You would think — given the circumstances and the season of the sun — that government officials would do almost anything to avoid ending up naked, deer-in-the-headlights, in front of microphones where they might be asked impertinent questions about ferries that don’t ferry and related matters. You would be mistaken.
No! Really? Couldn’t be. But there it was. In virtual black and white. “If Yarmouth ferry sailed even once this year, it would be productive: official,” read the headline over CBC reporter Jean Laroche’s piece last week about the latest twisty turn in the long since careened-off-the-rails story of the Yarmouth ferry.
You would think — given the circumstances and the season of the sun — that government officials would do almost anything to avoid ending up naked, deer-in-the-headlights, in front of microphones where they might be asked impertinent questions about ferries that don’t ferry and related matters.
Circumstances? Related matters? Season of the sun?
- The heavily subsidized Yarmouth-Bar Harbor (né Yarmouth-Portland) tourist ferry hasn’t carried a single tourist all season.
- The ferry service has been a one-thing-after-another disaster since it began its — did I mention heavily subsidized; can you say $15-million a year? — service back in 2016.
- In 2018, the province paid $1.5 million to upgrade a Portland, ME, ferry terminal the Yarmouth ferry no longer uses. In 2019, the province is shelling out $8.5-million to upgrade a Bar Harbor ferry terminal it still can’t use.
- Bay Ferries, the operator, is keeping a crew in Yarmouth so it can be there and ready if the ferry ever gets the OK to sail. Taxpayers are apparently footing the bill for that as part of the secret management contract between company and government. Not to forget all the other “our” costs: crew accommodation and meal costs, docking fees, pilot authority fees, charter fees, and more fees.
- The government continues to fight in the courts to keep its secret (mis)management contract with the non-operators of the ferry secret to protect… well, its apparent incompetence at contract-making.
- Lloyd Hines, Nova Scotia’s minister of maladroitness keeps finding new ways to stick his foot in his mouth.
- “We are very confident this [ferry] operation is going to continue this year. Yeah, there is an element of uncertainty around what would happen if whatever kind of Scud missile came that took the operation out but, at this point in time, we are confident this is a prudent expenditure of taxpayer money.” February 2019.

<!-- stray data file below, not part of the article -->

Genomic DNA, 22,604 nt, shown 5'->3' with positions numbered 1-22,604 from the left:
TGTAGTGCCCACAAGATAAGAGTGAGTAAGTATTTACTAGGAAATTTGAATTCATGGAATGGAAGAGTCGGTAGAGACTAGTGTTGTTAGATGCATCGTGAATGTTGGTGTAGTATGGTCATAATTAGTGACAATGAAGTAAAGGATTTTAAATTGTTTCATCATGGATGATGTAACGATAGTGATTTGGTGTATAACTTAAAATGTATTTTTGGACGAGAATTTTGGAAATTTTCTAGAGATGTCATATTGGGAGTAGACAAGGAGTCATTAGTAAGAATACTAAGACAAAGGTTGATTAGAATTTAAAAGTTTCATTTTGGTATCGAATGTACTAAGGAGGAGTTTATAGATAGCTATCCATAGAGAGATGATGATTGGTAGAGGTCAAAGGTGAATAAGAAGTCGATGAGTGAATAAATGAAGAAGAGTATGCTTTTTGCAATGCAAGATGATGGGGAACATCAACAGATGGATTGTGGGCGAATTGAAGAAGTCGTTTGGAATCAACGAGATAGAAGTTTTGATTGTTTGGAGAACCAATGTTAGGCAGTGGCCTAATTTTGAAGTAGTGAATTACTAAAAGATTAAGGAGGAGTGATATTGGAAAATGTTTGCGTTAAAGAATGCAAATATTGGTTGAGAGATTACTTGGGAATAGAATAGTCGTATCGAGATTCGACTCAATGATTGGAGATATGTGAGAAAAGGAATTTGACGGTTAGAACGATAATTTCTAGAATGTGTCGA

- “In five years this [controversy over spending taxpayers’ money [to upgrade the ferry terminal in Bar Harbor] will be a vague memory because this service going to be proven very successful.” March 2019.
- “We didn’t nail down a definitive time [to start the 2019 ferry season after three days of meetings in Washington] but we are certainly optimistic that we will have a partial season this year.” July 2019.
And so it continues deep into the summer news-free season when prudent governments usually do their best to avoid reminding voters of messes of their own making.
And yet there was our sometimes combative but usually strategically smart deputy minister of transportation, Paul LaFleche, sticking his foot where no one — save the ever-sticking Lloyd Hines — has trod.
LaFleche told reporters the province had no deadline for canceling whatever remains of this year’s ferry season. The “drop-dead date,” he told reporters, is “the last day of sailing.”
To be fair — and we always like to be fair — LaFleche’s rationale does make some sense. “We would like to try and sail this year, if at all possible, because if we can get the full compliance stamp [for the terminal], then we have nothing blocking us from sailing early next year,” he explained.
But the optics are cross-eyed.
And worse — and much more serious — LaFleche’s other comments to reporters that day highlighted what appears to be a disconnect among provincial officials, Bay Ferries and US Customs and Border Services, which must sign of off on the terminal upgrades before the ferry is allowed to sail.
LaFleche claims that, based on past experience — and also in the view of the engineer the province hired to oversee the work — the approval process should have taken a few months. “We filed [our regulatory paperwork] in March,” LaFleche said, adding “it would have been reasonable for us to be sailing in July until something changed in the world. They [US authorities] changed the way they did things and that now applies to everybody and we may be caught up in that.”
But that flies in the face — smacks the face even — of what US Customs and Border Services spokesperson Michael McCarthy told Canadian Press on June 25.
“Generally, these types of projects take 12 to 18 months,” McCarthy told CP. “That time frame was shared with the ferry operator going back to at least 2017.”
Which raises yet more — and ever more significant — questions for the province and Bay Ferries, the ferry operator.
- Did US officials actually tell Bay Ferries that the process would take 12-18 months?
- Did Bay Ferries convey that information to the Nova Scotia government, which not only subsidizes the ferry itself, but was also being required to pony up $8.5-million to self-fund a ferry terminal renovation in another country?
- If the province knew about this, why didn’t government officials nix the idea of moving to Bar Harbor until the proper approvals could be in place?
- If the province did know and failed to act, shouldn’t the minister responsible resign?
- If the province didn’t know about it, why not?
- Will Bay Ferries pay a financial or other price if it failed to notify the province of such a significant issue?
There are more than enough questions there to take us through the rest of the summer news doldrums.
Thanks, Paul LaFleche.
This column first appeared in the Halifax Examiner July 15, 2019.